Beer Brined St.Louis-Style Ribs are juicy and tender, perfect for summer! Brined in beer, which help cut the cooking time in half, and rubbed in a sugar-free spice rub, these St. Louis-Style Ribs will earn you grillmaster points for sure!
How to make Beer-Brined Ribs
Brining ribs overnight make for some of the juiciest ribs you’ll ever have – I promise! Brining your ribs in beer allow for tender meat, that actually help to cut the cook time almost in half.
To brine ribs in beer, all you need is a shallow dish, such as a 13×9 baking dish and 12-ounces of your favorite IPA or dark beer (stout). And time. You need time to brine. That’s it. There’s no complicated marinade to make, there’s nothing to blend or salt. Just beer and and a slab of ribs.
If you’re not into the whole brine thing, try making these ribs with my sugar-free dry-rub.
After brining your ribs for 12-hours (up to four days), you can use your favorite spice rub or BBQ sauce and grill away. I’ve included an easy spice rub recipe below that we use for pork at Casa de Crews, but use any rub you like for this St. Louis-Style ribs recipe.
How to Grill St.Louis-Style Ribs
We prefer the two-zone method at Casa de Crews. First, you’ll wrap your ribs in heavy duty aluminum foil and cook over indirect heat for 90-minutes (45 minutes on each side). If you were to cook low and slow, we’d suggest a temperature around 250-300 degrees F. But to cook these ribs in less time, we start over indirect heat at 350-400 degrees F.
Why indirect heat first? If you’re cooking over a too-hot grill, the meat will dry out, and after brining overnight, why would we want to do that?
After you cook your St. Louis Style Ribs over indirect heat for 90-minutes, you’ll remove your ribs from the foil packet and grill over direct heat for one hour (30 minutes on each side).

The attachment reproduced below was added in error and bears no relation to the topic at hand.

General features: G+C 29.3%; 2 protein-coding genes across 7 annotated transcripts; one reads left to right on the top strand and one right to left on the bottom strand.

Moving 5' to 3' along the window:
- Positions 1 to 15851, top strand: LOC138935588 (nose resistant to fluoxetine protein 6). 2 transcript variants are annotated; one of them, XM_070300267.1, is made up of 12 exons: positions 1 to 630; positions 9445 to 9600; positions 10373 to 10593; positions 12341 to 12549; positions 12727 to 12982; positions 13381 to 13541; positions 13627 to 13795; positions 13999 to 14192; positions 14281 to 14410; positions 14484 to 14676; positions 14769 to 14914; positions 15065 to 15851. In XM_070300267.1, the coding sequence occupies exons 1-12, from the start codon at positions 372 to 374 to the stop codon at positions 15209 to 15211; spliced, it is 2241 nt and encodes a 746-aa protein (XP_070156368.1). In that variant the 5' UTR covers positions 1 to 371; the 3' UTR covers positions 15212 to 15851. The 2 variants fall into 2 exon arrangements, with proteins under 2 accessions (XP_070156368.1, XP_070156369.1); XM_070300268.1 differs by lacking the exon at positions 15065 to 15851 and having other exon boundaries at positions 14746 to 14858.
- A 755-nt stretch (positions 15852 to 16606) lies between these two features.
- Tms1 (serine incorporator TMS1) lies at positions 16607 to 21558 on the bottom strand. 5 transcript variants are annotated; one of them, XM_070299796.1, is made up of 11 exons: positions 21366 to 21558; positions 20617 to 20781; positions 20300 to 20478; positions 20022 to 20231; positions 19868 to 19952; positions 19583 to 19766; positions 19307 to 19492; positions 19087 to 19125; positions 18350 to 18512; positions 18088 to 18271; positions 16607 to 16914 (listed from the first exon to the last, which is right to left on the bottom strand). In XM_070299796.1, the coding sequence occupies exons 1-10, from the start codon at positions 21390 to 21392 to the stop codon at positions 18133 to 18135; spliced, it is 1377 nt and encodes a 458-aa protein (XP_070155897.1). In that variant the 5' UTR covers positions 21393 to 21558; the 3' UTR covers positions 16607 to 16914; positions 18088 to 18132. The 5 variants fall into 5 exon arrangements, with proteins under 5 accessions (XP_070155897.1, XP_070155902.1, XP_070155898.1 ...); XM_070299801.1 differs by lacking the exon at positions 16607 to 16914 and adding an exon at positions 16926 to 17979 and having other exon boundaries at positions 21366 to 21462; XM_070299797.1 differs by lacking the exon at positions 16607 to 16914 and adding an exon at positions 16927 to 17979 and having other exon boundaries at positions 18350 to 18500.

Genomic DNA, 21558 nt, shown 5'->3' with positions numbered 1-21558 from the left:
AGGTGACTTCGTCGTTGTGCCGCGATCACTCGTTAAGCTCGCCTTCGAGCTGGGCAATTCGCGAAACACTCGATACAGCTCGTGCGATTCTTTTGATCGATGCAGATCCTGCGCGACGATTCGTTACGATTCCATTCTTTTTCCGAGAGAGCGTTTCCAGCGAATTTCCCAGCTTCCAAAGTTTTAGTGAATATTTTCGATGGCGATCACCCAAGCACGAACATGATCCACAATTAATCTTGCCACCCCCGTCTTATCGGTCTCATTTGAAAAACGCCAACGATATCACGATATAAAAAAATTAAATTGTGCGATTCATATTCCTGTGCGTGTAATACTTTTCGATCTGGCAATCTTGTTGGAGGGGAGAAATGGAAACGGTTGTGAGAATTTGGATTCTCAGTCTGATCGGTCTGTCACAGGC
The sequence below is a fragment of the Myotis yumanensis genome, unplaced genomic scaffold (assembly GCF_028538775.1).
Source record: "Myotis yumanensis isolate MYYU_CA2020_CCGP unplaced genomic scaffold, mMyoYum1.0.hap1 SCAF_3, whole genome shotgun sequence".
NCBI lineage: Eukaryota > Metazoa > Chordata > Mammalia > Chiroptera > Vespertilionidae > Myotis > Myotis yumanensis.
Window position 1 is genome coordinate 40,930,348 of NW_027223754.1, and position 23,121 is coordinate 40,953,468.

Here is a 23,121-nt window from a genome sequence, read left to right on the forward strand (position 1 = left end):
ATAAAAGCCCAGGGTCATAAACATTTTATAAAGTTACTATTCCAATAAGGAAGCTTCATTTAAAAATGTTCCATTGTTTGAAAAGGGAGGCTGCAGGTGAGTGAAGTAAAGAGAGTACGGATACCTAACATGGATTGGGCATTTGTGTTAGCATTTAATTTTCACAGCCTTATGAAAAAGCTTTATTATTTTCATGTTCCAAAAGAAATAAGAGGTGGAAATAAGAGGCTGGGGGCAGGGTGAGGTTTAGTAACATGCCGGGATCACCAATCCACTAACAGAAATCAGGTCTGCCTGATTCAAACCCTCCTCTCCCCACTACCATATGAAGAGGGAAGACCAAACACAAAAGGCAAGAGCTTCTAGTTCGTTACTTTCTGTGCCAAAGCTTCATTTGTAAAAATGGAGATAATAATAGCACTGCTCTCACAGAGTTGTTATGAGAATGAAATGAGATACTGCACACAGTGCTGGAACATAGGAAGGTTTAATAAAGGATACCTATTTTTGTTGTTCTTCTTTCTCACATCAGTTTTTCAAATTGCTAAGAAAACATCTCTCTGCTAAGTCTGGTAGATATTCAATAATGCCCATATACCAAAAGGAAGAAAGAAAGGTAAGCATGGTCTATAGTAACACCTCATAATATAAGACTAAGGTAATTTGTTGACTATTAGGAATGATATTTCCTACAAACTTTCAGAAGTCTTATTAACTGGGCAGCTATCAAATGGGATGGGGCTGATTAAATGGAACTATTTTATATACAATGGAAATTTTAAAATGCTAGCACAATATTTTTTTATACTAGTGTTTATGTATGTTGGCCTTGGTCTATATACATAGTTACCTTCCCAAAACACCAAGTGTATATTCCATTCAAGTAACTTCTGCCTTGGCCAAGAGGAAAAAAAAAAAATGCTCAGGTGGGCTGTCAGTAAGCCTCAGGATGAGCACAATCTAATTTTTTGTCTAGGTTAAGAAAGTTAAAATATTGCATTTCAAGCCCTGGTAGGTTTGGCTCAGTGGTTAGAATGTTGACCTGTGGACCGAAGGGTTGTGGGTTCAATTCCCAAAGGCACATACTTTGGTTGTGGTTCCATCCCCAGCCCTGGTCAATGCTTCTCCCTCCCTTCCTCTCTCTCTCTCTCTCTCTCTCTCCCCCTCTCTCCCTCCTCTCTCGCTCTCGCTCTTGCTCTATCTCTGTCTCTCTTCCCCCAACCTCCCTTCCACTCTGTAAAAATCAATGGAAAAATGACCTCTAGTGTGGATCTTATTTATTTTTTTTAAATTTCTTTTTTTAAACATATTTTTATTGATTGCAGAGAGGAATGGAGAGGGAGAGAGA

Start testing for doneness at the one-hour mark – once the meat begins to pull away from the bones. This is easy to do with a fork. You also can twist a rib bone a little bit; you should feel it give easily but not fall apart from the meat. Believe it or not, if the meat falls off the bone, the ribs are overcooked. But if you follow this cooking method, you should not run into any issues.
I love to serve these ribs as-is seasoned in their own dry rub. But if we’re having company, I’ll also make sure to have BBQ sauce on hand for those that want it.
Sides to serve with St. Louis Style Ribs
- strawberry spring mix salad with goat cheese (low-carb)
- caprese pesto pasta salad (gluten-free)
- creamy classic coleslaw (low-carb)
- whole30 potato salad
beer-brined st.louis-style ribs
- 1 rack St. Louis Style Ribs, membrane removed
- 1 12-ounce bottle dark, strong beer, such as IPA or stout
- dry rub rib recipe - or any store-bought dry rub
Brine the ribs:
- To a shallow baking dish (9x13 suggested), place rack of St. Louis Style Ribs and pour beer over rack of ribs. Brine in the refrigerator for at least 12 hours, up to 4 days. About 30 minutes before you’re ready to grill, pull the ribs out of the refrigerator to come to room temperature for more even grilling.
Homemade dry rub (optional):
- To a ramekin or small mixing bowl, whisk all spices together using a fork. Set aside. Can be made in advance and stored in pantry, covered, 2 days in advance.
Grill the ribs over indirect heat:
- After ribs have come to room temperature (about 30 minutes), remove membrane, which is attached to the underside of the rack of ribs. Discard brine and season very liberally with your favorite rib rub, if using. Wrap ribs in heavy duty aluminum foil.
- If you're using charcoal, light your coals and pile them all onto one side of the grill, leaving the other side empty. The empty side is the side you'll cook over indirect heat, at 350-400 degrees F. Cook for 90 minutes (45-minutes per side).
- After you cook your ribs over indirect heat for 90-minutes, you'll remove your St. Louis-Style Ribs from the foil packet and grill over direct heat (directly over hot coals or flames) for one hour (30 minutes on each side).
- Start testing for doneness at the one-hour mark – once the meat begins to pull away from the bones. This is easy to do with a fork. You also can twist a rib bone a little bit; you should feel it give easily but not fall apart from the meat. Allow ribs to rest for 10 minutes, before cutting and serving.
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